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JayZ Holy Grail

Are you the proud owner of a Samsung Galaxy S III, Galaxy S4 or Galaxy Note II? Did you try to take up Samsung’s offer to download the new Jay-Z Magna Carta Holy Grail album, unsuccessfully? You’re not alone.

Samsung’s promotion – allowing up to 1 million fans to download Jay-Z’s latest beats – seemed to fall flat soon after launch, with many users reporting server issues and instability from the app, either force-closing or outright crashing.

For those who ran the risk of missing out though, and waited until the next day to attempt downloading the album, the issues seemed to abate and downloads went smoothly.

The Giveaway

The release raises some interesting questions regarding the distribution method chosen by Jay-Z for this album. While the giveaway started at midnight in America, it was approximately 2pm AEST in Australia, which meant that anyone remotely near their phone could simply reach over and download the album, without the need to stay up late. It was thought that this may have given fans in similar timezones an advantage in acquiring their music, but Aussies seemed to suffer just as many issues as our international brethren.

Geoff Quattromani of NotAnalog.com tweeted that he’d experienced these issues, and when we asked him about his experience he reiterated his disappointment that the album was available to illegally before he could download it legally through the app.

Geoff’s “Cup of Tech” video, in which he discusses his experience, is below:

It seems that Samsung’s promotion may have been a victim of its own popularity, and Samsung may have underestimated the amount of traffic it would generate.


As mentioned, just as the album started to make its way out via Samsung’s Magna Carta Holy Grail app, the album was leaked to torrent sites where an estimated 200,000+ copies were downloaded on the same day.

Did Samsung’s server issues cause people to look for other methods of ‘acquiring’ the pre-release album?

Jay-Z Speaks

The high profile rapper spoke with Power 105 (a breakfast radio show over in the States), stating that while the response to the release of the album is overwhelming, to have these issues is “not cool”, particularly for the fans and the users of the app because “you want fans to get the right experience”.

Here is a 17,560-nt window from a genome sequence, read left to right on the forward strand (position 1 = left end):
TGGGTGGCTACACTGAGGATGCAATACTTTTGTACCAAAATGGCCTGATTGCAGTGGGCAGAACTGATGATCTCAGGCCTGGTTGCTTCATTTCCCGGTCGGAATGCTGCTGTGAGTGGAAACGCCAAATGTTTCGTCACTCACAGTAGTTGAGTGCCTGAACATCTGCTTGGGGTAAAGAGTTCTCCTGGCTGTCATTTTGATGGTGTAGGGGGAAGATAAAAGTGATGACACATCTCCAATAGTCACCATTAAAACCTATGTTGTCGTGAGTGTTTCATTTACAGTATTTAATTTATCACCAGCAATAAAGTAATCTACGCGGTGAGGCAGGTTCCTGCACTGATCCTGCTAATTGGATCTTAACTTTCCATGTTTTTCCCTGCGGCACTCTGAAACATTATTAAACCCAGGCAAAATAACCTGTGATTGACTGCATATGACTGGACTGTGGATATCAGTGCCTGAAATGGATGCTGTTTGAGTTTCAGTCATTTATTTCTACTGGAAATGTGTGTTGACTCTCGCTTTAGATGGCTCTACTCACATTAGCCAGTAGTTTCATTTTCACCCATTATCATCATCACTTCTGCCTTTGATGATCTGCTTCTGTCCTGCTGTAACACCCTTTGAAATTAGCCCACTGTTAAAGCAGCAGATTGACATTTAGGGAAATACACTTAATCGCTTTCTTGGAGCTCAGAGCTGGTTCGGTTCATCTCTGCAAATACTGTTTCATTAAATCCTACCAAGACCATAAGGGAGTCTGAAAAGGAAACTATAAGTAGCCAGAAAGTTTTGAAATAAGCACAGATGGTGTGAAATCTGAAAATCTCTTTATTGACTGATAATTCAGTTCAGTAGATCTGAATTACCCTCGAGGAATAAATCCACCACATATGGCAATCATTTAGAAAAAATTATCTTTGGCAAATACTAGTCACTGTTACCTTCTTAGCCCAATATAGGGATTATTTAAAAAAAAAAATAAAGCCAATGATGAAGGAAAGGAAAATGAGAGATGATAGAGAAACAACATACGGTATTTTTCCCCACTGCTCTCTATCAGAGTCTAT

The Power 105 interview was notably candid, with Jay-Z admitting that Magna Carta Holy Grail isn’t his best work, at which point the DJ’s did a very good job at rubbing his ego.

Jay-Z offered a somewhat philosophical perspective to close, stating that “the next time someone does this, they know how to go into it better”. He’s likely looking at it as a learning experience, not only for him but for music distribution channels worldwide.

Platinum before release

Despite these issues, Jay-Z gets the last laugh – his album was guaranteed platinum status prior to it even being released for sale. The reason? Samsung actually purchased 1,000,000 copies of the album to distribute through their app.

As a consequence of this, there has been some debate stateside as to the requirements for an album to become a “Platinum” album. Previously, the album needed to be available for more than 30 days (along with some other criteria) but the decision was eventually taken to allow the purchases to count towards the album’s “Platinum” status.

Was this all worth it for an album that is now selling for $16 in most online music stores?

Did you download Magna Carta Holy Grail via Samsung’s App or did you purchase it from an online store? Tell us your experiences in the comments.

Source: Power 105Recording Industry Association of AmericaTorrent Freak.
Via: Android Central.
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A bit off topic, but I’d heard that just recently, Jay-Z’s label have dropped the hyphen, so now he’s “Jay Z”.


Who ?